Your Monthly News & Updates
Barriers to Birding Series #4; 
The Good Old Days of Birding...?
by Dave Magpiong

The last few BEN Bulletins touched on some contemporary barriers to birding including economics, geography, and general lack of awareness. Unfortunately, barriers to bird study have existed in the United States since the dawn of the avocation.

Between 1827 and  1838, John James Audubon's landmark Birds of America was first published as a series of engraved plates. His state-of-the-art illustrations delivered the beauty birds into homes in the U.S., England, and other areas of Europe. The initial subscription was not for the common Joe, as it cost approximately $1,000 (over $20,000 in today's dollar) for the set of 435 birds.  While Birds of America helped more people get to know our birds, the hefty price tag limited this luxury to the affluent.

As feathers, and even whole birds, became fashionable on hats in the 1890's, several species were being pushed toward extinction. Fortunately, heroes like Harriet Hemenway and Minna B. Hall stepped up to protect the birds.  Given the era's male domination of American ornithology, they recruited the renowned William Brewster to helm the new Massachusetts Audubon Society. Other early birding clubs had policies that limited membership or leadership to men. Some of these restrictions remained into the 1980's, marginalizing women in birding for decades.

Perhaps the greatest democratization in American birding resulted from the publication of Roger Tory Peterson's A Field Guide to the Birds in 1934. Peterson's field mark system unlocked the mystery of birdwatching for casual observers, affording more people success with the burgeoning hobby. As significant as this release was for some Americans, others needed a different type of guide.  The Negro Motorist Green Book, first published in 1936, was essentially a field guide to safe travel for African-Americans during the height of Jim Crow. It listed businesses (hotels, restaurants, service stations, drug stores, etc.) that welcomed people of color.  Of course, the discrimination, harassment, and violence suffered under Jim Crow was not created or embraced by the birding organizations of the time. Yet, those horrors and dangers acted as a barrier to many aspects of life, including bird and nature study, for generations. (A related  note: The aforementioned Brewster had an assistant, Robert Gilbert, an African-American naturalist whose photographic and bird study talents were virtually lost to history. How many other naturalists of color have had their efforts forgotten?)

While there is no grand conspiracy in play, these are just a few examples of the historic barriers to birding that have been faced by various groups. Often times, an interest in birdwatching is inspired by a relative, friend, or other acquaintance who enjoys birds. Since such historically inequitable access to birding resources made it difficult for some to develop a love of birds, how could they have passed their enthusiasm on to others?!

Some people will contend that these particular barriers are in the past and should not be rehashed. Others will counter that many groups are still dealing with such issues. Regardless of your position, the birds need as many people engaged in conservation efforts as possible.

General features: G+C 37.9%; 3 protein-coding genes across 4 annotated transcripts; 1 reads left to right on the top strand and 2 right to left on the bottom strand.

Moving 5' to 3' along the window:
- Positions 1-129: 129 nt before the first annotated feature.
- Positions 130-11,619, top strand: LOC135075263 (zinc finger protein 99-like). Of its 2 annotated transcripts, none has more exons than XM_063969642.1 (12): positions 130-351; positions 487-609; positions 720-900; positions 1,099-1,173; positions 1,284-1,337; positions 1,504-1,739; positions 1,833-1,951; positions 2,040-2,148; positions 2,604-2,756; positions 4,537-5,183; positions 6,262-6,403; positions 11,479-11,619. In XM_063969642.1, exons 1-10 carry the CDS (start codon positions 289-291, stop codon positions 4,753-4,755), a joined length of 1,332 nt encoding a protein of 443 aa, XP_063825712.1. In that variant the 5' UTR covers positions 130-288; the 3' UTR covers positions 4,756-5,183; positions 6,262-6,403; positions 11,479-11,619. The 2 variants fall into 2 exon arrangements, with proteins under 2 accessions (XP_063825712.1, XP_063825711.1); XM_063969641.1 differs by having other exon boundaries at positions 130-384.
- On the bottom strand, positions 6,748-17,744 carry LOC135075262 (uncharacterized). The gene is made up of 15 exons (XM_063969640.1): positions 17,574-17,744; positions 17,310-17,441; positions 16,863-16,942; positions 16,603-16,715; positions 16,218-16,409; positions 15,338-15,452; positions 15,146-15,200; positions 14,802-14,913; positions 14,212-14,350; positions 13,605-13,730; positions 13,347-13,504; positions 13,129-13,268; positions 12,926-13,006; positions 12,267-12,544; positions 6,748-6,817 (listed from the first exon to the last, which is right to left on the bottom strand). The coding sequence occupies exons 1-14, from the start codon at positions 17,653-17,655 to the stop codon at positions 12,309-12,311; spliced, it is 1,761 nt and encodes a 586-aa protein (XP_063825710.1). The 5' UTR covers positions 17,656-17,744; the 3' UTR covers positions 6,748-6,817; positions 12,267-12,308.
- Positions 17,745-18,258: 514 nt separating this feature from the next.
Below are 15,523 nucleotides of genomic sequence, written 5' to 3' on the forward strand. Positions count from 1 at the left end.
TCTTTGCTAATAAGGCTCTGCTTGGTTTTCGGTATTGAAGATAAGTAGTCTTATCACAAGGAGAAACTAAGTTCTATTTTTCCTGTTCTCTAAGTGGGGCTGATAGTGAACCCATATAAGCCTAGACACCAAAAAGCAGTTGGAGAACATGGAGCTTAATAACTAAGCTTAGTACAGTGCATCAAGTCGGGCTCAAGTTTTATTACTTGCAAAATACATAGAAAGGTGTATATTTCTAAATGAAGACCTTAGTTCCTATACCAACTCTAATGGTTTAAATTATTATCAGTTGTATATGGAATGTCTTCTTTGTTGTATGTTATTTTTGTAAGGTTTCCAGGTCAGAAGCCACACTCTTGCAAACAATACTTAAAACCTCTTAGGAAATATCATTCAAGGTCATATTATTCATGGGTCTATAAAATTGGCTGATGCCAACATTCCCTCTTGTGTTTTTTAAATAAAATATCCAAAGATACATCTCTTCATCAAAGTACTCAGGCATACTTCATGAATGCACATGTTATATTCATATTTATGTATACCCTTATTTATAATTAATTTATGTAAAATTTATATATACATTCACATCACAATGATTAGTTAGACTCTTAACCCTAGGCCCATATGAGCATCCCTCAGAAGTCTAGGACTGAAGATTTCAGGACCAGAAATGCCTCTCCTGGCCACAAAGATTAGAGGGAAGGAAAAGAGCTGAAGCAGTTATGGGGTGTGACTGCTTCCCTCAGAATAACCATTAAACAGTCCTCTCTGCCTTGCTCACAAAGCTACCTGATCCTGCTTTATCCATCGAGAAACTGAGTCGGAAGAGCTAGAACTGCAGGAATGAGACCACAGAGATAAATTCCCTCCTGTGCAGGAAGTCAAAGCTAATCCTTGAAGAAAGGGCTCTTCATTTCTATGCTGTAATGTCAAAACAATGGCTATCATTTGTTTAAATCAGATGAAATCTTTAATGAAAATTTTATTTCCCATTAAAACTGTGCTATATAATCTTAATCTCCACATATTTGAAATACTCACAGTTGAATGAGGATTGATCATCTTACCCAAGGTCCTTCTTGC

With almost 200 years of "catching up" to do, we should be mindful of developing outreach programs that truly "reach out" to any groups who have not historically had many seats at the birding table, greet them with open arms, and solicit (better yet, celebrate) their contributions to bird study and conservation. As Paul Baicich said at the 2012 Focus on Diversity Conference, "there is no such thing as an over-developed welcome mat".
How Hunters and Artists Helped Save America's Waterfowl
Be a Part of the Duck Stamp Success Story

Take a moment to reflect on the American waterfowl success story, and your role in future progress, by exploring this Cornell Bird Academy online resource article, written by Alexandra Class Freeman.
It's That Time Again: CBC4Kids

Bird educators across the US and Canada can participate in the Christmas Bird Count for Kids (CBC4Kids), an exciting birdwatching event for young birders and their families. Go online for a playbook to help build the effort. You can also follow CBC4Kids events on social media using the hashtag #CBC4Kids.
Education in Action
Bonus: Video InterviewPrepare to be Inspired

The members of the Senior San Antonio Youth Bird Count Team range in age from 13 to 16 years old and sighted an impressive 74 species in under 8 hours. Covered in mud, sliding down river banks, and attacked by mosquitoes, this team of young birders got out into the field to raise money for Texas Parks and Wildlife during this year's Great Texas Birding Classic, one bird sighting at a time. Listen in as they are interviewed with priceless advice on how to get kids birding. Congrats to Patsy and Tom Inglet for their continued leadership in birding education with groups across the state.
The Bird Education Network (BEN) was created following the February 2007 National Gathering, hosted by the Council for Environmental Education (CEE). BEN is a CEE initiative that seeks to connect and support a community of bird education professionals. 
Over 4,000 individuals representing 300 organizations receive communications and engage in professional dialogue through the BEN-administered Bird Education Listserv
To learn more about us, read the BEN publication, "Toward a National Bird Education Strategy".

The BEN Bulletin is provided free of charge. We appreciate any financial help possible to continue this effort. See your logo in the BEN Bulletin! Contact us for sponsorship opportunities.

Newsletter Maintained by:
Council for Environmental Education  | Flying WILD  |  BEN Committee